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The news doesn’t come out of nowhere. In May, Musk announced he planned to sell all of his California properties, including his Bel Air mansion. And that same month he flirted on Twitter with the idea of moving Tesla’s California headquarters to either Nevada or Texas—a decision he said would come down to how “Tesla is treated in the future” by the state.
Musk is reportedly considering Austin, Tex. While Austin is something of a tech hub, it pales in comparison to his current home in California.
So why exactly would a tech CEO leave California? Good ole greenbacks.
Musk has a net worth of $139 billion, second globally to only Amazon founder Jeff Bezos. That wealth is largely in Tesla shares, which has climbed over 1,000% since July 2019—a feat that helped him earn the title of Fortune’s Businessperson of the Year. And as Musk begins to tap into that paper wealth, he’ll be required to pay California’s top capital gains tax rate of 13.3%—in addition to the top federal rate capital gains rate of 20%.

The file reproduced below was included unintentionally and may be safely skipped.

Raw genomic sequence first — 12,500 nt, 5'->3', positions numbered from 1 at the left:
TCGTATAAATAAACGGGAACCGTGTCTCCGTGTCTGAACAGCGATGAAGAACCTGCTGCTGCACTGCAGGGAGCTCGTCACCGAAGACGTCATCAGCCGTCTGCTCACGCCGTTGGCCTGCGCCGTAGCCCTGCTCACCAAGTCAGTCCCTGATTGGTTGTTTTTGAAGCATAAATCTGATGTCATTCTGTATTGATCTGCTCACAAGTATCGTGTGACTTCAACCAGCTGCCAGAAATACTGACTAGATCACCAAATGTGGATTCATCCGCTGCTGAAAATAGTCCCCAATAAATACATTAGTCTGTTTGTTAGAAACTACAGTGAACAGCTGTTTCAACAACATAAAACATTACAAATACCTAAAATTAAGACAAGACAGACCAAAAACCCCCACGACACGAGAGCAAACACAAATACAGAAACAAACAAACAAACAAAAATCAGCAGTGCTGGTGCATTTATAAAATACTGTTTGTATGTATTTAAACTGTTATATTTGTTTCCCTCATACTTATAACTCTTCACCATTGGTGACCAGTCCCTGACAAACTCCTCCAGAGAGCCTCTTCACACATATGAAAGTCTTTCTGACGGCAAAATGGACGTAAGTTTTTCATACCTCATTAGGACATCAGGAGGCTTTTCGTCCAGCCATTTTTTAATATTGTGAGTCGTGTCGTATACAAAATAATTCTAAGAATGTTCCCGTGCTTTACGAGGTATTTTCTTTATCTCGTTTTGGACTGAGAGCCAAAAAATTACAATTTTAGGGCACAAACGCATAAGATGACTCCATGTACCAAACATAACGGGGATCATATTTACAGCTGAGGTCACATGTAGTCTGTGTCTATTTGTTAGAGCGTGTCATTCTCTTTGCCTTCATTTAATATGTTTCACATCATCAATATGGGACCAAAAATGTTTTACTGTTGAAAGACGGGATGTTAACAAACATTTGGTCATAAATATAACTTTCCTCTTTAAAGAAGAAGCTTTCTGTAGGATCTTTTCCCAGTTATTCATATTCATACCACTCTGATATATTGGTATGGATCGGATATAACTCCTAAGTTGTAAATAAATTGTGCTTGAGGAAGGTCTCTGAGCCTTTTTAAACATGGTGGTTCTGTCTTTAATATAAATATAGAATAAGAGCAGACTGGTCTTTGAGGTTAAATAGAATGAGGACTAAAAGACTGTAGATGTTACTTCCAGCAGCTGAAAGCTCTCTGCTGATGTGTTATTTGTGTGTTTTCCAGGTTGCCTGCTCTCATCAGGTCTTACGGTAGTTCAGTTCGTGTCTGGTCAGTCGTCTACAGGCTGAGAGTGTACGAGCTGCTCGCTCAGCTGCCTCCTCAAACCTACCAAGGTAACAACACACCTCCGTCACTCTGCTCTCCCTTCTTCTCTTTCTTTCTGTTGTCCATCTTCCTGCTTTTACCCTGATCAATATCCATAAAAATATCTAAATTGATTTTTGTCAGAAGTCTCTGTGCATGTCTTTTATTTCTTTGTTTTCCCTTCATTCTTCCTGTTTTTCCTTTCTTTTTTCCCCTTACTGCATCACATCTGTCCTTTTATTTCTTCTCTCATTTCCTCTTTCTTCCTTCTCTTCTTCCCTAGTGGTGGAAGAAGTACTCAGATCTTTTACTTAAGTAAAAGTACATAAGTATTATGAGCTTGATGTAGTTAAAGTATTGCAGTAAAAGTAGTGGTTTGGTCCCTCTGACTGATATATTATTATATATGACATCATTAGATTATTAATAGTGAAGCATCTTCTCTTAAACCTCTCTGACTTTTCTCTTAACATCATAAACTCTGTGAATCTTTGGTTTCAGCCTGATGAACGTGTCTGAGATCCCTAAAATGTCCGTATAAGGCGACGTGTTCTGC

But once Musk establishes Texas residency, he should be able to avoid state capital gains altogether. Not only does the Lone Star State have state income taxes, it’s among the nine states without state capital gains taxes.
The tax savings could be astronomical. According to Bloomberg’s calculation of SEC filings, Musk owns the equivalent to $135 billion in Tesla shares and options as of Thursday. If he executed the options and sold all ensuing shares at its current trading price of $599.04, he could owe California as much as $18 billion in capital gains taxes based on a rough calculation—assuming most of Musk’s equity stake was granted to him rather than purchased. If he lived in Texas, he’d dodge that entire potential tax bill. For perspective, the entire market cap of Domino’s Pizza is $15.1 billion.
And those Texas tax savings could entice Musk to sell some of his Tesla shares to pay down his massive debts: Over half of his equity stake in Tesla is collateral to his personal debts, according to Tesla’s most recent SEC filing.
Over the past year California has seen a number of business leaders and corporations say they’re going to flee the state for tax-friendly havens. That includes individuals like comedian Joe Rogan and venture capitalist Keith Rabois. Additionally, Fortune 500 firms like CBRE Group, Charles Schwab, Hewlett Packard Enterprise have all announced moves from California to Texas.
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